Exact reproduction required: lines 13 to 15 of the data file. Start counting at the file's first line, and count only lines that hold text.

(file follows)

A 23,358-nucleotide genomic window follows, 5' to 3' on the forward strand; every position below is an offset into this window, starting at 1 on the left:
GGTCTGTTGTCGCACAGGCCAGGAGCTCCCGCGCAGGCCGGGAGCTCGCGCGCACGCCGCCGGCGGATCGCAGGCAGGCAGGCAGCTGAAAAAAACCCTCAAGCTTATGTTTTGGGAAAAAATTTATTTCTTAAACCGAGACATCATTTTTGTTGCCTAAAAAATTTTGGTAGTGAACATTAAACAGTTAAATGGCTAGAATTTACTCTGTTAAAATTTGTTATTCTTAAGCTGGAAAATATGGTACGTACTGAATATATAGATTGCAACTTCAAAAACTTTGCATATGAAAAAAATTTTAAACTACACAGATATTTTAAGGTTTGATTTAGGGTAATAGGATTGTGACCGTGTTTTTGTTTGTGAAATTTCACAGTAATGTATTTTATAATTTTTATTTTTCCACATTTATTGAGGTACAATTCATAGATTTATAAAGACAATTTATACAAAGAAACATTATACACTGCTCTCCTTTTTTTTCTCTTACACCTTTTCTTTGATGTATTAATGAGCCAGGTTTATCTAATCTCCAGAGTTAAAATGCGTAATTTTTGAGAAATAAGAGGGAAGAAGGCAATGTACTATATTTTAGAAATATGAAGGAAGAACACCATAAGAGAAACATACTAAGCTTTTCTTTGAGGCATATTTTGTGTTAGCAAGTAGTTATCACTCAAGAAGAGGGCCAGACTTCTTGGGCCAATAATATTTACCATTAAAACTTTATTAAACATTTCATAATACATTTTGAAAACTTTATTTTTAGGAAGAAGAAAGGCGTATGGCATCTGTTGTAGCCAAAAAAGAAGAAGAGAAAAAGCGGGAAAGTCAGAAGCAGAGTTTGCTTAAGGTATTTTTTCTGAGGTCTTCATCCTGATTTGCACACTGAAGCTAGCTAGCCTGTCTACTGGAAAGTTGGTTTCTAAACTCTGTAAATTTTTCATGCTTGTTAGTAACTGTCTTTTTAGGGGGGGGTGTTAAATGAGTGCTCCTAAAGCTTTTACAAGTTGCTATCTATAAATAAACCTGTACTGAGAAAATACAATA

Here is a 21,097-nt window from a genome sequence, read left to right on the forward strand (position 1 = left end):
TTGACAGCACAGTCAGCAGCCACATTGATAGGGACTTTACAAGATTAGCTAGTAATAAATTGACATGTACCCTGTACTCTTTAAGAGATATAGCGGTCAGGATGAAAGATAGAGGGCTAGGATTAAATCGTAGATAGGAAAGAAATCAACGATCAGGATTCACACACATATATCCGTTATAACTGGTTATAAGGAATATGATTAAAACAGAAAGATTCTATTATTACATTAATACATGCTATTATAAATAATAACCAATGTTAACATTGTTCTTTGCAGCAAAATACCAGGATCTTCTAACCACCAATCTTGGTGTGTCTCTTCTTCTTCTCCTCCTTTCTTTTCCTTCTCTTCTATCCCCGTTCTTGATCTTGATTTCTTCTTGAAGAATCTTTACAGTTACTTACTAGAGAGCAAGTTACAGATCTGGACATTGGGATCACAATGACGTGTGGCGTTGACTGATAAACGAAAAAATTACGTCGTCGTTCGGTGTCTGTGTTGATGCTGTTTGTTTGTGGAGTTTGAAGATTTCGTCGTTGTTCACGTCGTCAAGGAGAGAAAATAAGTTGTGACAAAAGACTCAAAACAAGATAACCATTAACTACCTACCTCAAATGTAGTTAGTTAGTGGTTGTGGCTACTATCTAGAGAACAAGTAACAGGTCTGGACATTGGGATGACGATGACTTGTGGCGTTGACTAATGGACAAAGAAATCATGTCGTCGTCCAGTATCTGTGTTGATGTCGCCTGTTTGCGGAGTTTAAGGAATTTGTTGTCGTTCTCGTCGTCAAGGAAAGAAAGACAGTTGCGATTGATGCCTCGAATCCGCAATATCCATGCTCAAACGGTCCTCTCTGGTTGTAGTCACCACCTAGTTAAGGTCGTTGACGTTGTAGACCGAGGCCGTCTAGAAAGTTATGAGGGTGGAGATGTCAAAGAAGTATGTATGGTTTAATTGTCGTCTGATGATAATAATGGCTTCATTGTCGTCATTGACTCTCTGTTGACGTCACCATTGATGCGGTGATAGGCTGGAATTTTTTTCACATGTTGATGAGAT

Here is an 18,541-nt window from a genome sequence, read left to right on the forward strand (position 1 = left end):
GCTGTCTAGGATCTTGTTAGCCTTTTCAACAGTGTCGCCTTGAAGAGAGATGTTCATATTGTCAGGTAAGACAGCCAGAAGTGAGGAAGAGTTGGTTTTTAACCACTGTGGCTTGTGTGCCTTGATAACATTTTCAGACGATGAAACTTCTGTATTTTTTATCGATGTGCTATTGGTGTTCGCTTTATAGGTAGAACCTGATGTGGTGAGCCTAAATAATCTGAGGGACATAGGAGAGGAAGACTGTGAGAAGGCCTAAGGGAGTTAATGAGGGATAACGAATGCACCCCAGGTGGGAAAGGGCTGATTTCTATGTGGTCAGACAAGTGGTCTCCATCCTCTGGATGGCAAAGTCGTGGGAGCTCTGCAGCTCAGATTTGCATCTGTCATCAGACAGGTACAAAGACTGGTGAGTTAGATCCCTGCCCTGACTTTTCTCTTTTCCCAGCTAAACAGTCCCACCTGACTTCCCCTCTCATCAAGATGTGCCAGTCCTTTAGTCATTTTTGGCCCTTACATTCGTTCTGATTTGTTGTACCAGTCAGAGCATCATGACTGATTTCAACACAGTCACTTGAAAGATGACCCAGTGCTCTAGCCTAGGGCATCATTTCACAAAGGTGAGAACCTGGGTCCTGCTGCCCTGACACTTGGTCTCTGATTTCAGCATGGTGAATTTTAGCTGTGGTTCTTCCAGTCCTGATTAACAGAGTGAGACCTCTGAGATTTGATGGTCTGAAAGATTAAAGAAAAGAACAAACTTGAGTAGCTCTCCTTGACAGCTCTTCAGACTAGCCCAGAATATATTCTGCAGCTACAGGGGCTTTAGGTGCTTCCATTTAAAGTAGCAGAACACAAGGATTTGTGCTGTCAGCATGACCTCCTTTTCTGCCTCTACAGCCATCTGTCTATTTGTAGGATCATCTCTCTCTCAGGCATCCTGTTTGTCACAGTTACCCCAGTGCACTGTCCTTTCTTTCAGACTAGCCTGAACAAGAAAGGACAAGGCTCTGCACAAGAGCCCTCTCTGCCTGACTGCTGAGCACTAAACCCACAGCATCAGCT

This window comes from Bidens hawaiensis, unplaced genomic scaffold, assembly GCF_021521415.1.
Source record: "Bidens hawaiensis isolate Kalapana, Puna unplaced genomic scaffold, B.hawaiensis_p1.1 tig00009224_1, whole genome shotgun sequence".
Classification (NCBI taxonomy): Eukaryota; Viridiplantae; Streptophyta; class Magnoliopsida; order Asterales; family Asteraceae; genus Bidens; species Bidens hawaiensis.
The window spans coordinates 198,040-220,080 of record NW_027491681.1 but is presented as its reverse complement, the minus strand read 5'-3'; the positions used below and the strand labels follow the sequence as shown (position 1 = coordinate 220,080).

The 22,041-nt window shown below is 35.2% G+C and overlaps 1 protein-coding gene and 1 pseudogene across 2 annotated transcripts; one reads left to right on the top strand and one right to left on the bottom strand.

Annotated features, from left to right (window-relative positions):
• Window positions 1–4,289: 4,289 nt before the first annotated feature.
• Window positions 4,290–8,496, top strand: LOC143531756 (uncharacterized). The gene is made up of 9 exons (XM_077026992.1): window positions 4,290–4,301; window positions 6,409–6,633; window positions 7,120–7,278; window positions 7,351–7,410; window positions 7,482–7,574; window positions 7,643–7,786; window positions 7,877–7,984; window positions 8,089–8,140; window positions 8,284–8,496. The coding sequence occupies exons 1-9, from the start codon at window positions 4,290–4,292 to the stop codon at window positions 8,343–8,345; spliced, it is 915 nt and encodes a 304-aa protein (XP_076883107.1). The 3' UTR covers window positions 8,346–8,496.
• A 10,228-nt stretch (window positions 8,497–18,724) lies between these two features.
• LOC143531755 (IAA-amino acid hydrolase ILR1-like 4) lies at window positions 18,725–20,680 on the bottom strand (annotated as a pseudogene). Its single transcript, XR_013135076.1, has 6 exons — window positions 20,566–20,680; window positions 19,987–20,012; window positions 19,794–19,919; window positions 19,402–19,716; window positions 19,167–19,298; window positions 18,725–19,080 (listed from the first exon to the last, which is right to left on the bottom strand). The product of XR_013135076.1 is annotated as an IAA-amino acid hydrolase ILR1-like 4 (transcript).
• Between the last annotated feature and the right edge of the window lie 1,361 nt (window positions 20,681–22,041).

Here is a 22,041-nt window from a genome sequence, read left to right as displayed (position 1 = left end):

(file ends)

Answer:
• Window positions 1–4,289: 4,289 nt before the first annotated feature.
• Window positions 4,290–8,496, top strand: LOC143531756 (uncharacterized). The gene is made up of 9 exons (XM_077026992.1): window positions 4,290–4,301; window positions 6,409–6,633; window positions 7,120–7,278; window positions 7,351–7,410; window positions 7,482–7,574; window positions 7,643–7,786; window positions 7,877–7,984; window positions 8,089–8,140; window positions 8,284–8,496. The coding sequence occupies exons 1-9, from the start codon at window positions 4,290–4,292 to the stop codon at window positions 8,343–8,345; spliced, it is 915 nt and encodes a 304-aa protein (XP_076883107.1). The 3' UTR covers window positions 8,346–8,496.
• A 10,228-nt stretch (window positions 8,497–18,724) lies between these two features.